The Radar: Hou Hanru

Hou Hanru
18 Nov 2020

Introducing a new Ursula feature, which will regularly bring you uncommon cultural recommendations—the brand-new and the vintage, the analog and the digital, the avant-garde and the pop—from friends and colleagues around the world.

To launch the series, the international curator Hou Hanru, reflecting on the pandemic and its effects, takes us back to a sleeper hit: ‘The Diving Bell and the Butterfly’ (2007, directed by Julian Schnabel.)
Hou: Recently, I watched (during a kind of half-lockdown situation) Schnabel’s ‘Le Scaphandre et le Papillon,’ (filmed in French with a group of superb actors including Mathieu Amalric, Emmanuelle Seigner, Marie-Josée Croze, Anne Consigny and the late Max von Sydow). It haunted me for days. The film is based on the unbelievable story of Jean-Dominique Bauby, onetime editor of French ‘Elle’, who suffered a massive stroke and ended up prisoner to his paralyzed body (a condition known as locked-in syndrome) but nonetheless managed to write a book about his inner world by communicating with his nurses using his left eyelid, the only part of his body he was able to use.

‘The Diving Bell and the Butterfly’ (2007). AA Film Archive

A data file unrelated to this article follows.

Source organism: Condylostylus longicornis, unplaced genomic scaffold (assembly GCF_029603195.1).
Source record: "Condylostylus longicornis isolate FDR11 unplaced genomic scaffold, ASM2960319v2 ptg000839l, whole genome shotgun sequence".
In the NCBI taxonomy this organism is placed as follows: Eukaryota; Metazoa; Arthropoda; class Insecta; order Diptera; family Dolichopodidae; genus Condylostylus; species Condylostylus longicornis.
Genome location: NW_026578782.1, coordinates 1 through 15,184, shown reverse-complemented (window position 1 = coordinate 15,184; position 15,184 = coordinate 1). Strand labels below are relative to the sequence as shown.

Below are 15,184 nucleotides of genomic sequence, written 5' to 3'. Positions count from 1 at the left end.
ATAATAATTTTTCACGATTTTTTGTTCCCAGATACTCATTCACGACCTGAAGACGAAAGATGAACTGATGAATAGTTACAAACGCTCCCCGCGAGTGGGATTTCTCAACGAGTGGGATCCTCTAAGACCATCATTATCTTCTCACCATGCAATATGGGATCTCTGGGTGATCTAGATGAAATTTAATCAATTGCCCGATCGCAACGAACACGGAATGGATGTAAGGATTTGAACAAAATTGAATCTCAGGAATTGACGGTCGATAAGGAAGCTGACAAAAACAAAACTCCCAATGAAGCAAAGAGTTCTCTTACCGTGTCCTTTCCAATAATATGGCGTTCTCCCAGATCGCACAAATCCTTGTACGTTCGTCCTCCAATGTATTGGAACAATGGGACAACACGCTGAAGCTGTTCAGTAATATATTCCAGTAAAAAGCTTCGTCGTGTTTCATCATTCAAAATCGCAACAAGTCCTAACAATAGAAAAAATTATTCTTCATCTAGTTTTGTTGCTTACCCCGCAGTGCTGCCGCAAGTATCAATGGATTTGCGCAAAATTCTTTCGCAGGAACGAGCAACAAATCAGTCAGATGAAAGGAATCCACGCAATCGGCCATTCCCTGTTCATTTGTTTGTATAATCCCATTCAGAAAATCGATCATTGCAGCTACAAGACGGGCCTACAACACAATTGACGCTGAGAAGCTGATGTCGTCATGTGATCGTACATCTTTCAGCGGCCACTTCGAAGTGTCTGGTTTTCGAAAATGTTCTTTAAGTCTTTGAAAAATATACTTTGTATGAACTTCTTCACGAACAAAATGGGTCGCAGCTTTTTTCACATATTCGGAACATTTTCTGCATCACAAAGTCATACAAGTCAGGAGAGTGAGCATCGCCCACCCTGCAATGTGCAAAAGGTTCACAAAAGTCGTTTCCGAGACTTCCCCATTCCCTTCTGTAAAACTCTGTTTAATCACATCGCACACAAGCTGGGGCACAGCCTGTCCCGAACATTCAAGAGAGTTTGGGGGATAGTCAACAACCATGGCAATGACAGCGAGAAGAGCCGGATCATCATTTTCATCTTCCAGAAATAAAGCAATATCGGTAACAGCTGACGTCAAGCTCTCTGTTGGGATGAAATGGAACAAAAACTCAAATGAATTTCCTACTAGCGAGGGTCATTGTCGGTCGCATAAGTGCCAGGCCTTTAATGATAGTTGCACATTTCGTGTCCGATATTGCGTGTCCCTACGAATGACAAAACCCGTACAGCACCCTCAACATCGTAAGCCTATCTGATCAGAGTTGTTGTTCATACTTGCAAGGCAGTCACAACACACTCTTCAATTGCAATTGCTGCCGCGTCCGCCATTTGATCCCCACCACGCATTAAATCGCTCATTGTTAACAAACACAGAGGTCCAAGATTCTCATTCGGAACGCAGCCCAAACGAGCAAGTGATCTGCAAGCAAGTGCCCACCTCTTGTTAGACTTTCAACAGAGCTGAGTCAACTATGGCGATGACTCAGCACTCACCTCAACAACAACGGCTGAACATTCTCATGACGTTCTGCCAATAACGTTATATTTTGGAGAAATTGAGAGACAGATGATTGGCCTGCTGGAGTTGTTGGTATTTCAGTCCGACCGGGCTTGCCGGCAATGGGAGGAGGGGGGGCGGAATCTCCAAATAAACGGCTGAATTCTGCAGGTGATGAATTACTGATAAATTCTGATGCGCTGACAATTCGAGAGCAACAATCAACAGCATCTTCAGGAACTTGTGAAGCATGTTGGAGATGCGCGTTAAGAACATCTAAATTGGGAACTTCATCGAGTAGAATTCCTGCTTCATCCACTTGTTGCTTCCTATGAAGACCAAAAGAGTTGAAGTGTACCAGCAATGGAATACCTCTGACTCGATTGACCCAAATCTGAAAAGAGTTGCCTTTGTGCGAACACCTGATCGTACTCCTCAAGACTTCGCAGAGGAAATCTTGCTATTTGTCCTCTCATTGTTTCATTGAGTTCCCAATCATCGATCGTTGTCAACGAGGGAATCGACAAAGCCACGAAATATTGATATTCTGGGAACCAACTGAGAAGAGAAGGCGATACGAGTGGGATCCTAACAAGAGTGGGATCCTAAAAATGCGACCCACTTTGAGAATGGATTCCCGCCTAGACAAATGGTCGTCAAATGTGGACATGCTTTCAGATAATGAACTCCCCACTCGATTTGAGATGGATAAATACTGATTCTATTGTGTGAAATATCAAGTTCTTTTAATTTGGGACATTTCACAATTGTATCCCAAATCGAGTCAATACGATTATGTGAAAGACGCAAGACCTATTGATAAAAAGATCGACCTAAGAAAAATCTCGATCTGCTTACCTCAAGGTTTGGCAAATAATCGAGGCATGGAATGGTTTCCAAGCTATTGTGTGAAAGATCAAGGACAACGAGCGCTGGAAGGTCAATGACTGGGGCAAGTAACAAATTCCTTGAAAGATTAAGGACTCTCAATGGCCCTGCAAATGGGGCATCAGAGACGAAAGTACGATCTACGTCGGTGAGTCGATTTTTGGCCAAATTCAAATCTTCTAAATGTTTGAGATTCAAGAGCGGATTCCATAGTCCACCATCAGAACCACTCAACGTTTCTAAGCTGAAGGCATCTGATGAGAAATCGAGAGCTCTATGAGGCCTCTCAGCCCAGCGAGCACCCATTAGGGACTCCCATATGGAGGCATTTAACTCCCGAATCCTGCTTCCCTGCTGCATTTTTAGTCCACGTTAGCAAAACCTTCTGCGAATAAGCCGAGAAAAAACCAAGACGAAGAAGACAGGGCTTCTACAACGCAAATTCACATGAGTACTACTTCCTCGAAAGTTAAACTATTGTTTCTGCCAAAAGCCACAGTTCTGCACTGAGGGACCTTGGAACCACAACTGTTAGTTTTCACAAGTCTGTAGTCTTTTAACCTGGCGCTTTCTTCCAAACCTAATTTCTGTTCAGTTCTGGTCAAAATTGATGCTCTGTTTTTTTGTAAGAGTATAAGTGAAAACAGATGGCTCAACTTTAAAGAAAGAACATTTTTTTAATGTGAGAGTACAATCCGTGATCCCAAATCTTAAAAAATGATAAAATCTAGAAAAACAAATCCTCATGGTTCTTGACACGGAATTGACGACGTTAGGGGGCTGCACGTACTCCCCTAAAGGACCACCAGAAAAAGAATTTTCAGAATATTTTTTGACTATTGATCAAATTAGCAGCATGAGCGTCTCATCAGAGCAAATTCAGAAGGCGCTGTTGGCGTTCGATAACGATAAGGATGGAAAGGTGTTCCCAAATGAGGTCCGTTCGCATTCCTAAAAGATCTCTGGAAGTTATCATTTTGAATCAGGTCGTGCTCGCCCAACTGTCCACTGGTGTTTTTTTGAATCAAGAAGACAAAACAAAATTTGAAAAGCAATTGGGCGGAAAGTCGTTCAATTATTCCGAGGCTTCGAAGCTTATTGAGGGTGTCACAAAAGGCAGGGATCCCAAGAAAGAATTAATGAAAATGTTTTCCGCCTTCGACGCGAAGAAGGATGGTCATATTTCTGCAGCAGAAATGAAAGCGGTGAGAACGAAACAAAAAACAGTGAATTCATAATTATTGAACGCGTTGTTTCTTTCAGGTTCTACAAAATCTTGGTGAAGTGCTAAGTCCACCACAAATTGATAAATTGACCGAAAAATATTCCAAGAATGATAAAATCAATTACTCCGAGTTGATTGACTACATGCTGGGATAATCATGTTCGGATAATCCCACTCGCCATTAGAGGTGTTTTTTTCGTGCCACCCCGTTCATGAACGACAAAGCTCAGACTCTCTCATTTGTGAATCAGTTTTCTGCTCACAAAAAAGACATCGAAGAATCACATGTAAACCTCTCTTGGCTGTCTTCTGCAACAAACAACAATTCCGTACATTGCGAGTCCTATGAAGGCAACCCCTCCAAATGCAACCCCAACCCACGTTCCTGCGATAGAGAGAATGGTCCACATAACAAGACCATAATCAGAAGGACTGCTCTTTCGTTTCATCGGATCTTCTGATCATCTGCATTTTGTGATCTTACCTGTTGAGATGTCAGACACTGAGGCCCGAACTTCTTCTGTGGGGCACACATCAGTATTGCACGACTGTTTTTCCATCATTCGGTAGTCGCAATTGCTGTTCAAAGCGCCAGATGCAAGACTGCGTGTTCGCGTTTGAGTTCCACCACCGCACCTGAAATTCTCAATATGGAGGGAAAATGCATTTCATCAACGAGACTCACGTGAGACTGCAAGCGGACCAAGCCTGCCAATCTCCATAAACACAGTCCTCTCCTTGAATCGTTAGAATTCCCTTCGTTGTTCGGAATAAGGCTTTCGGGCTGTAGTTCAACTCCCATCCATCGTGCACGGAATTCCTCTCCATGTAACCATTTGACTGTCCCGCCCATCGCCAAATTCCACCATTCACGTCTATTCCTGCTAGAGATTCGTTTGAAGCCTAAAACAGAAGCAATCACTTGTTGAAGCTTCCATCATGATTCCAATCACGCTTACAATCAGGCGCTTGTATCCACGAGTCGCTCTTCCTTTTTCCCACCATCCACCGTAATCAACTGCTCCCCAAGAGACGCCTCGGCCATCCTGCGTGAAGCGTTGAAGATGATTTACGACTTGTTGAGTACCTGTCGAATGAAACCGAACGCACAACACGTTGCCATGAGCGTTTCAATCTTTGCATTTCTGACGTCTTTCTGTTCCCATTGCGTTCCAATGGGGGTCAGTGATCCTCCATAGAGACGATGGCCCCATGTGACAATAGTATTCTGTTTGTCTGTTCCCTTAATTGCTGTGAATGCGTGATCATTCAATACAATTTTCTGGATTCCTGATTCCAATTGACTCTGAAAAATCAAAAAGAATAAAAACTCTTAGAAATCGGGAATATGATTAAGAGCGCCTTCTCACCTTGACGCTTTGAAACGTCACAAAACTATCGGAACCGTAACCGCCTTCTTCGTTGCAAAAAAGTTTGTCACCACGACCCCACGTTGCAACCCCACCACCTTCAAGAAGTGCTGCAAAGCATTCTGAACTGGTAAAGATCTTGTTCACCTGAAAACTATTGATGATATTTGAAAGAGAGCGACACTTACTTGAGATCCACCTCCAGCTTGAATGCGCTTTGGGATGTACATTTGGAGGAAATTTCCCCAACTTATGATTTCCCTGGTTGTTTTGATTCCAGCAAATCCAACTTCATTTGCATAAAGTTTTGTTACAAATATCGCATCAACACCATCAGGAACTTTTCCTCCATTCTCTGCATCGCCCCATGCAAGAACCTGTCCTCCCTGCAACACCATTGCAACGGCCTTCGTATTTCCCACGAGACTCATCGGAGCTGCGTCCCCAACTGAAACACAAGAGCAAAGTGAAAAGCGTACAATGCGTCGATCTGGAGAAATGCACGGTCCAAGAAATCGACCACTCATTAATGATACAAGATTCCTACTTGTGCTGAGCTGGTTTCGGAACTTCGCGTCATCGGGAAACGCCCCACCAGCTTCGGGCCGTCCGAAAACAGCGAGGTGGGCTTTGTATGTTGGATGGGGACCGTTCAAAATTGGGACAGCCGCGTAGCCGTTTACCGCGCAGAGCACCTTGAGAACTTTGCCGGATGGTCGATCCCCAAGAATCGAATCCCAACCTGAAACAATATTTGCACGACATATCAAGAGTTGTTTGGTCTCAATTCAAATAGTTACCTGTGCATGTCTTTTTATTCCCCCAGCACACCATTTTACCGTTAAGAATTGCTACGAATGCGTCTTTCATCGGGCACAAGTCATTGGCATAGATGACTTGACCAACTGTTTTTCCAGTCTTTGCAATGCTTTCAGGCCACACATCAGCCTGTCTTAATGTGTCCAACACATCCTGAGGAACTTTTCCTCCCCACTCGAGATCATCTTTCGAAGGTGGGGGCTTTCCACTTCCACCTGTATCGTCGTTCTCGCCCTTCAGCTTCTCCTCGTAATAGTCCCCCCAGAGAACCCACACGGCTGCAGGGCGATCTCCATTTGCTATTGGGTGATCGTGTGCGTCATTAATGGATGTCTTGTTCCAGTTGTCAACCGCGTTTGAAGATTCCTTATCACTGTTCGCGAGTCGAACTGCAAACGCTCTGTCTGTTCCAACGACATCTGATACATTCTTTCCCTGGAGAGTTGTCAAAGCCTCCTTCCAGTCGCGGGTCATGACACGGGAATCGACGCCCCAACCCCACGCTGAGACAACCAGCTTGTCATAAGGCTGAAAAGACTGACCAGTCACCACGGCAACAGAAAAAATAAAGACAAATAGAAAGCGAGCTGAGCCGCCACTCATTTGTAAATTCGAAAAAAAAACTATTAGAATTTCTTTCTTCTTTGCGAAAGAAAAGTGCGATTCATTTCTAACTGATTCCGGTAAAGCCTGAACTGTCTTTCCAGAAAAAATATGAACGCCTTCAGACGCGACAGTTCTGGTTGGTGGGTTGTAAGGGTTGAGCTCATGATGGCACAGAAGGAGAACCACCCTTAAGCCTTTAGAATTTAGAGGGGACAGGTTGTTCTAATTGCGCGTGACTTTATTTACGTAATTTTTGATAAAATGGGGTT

The book was published in 1997 just three days before Bauby died! Schnabel manages to penetrate the shell of the protagonist and beautifully evoke the strangeness of consciousness, of the world as real but also partially a dream. The movie felt incredibly urgent, making me think more critically about the meaning of being locked down at this uncertain moment, not only physically and socially, but also politically and even artistically. As I watched it late one night in my apartment in the center of Rome—now exceptionally still and quiet, all the cinemas around me shuttered—the film felt as if it were swallowing me whole.

Hou Hanru is a prolific writer and curator based in Rome, Paris and San Francisco. He serves currently as the artistic director of MAXXI (the National Museum for 21st Century Art and National Museum of Architecture) in Rome. Over the last three decades he has curated and co-curated more than 100 exhibitions around the world, including ‘China/Avant-Garde’ (National Museum of Art of China, Beijing, 1989), ‘Cities On The Move’ (multiple cities, 1997–2000), the 2000 Shanghai Biennale and the 2002 Gwangju Biennale. Most recently, Hou Hanru curated ‘Zhang Enli: A Room That Can Move’, the largest and most comprehensive solo exhibition ever dedicated to the Chinese artist, on view at Power Station of Art (PSA) in Shanghai through 7 March 2021.

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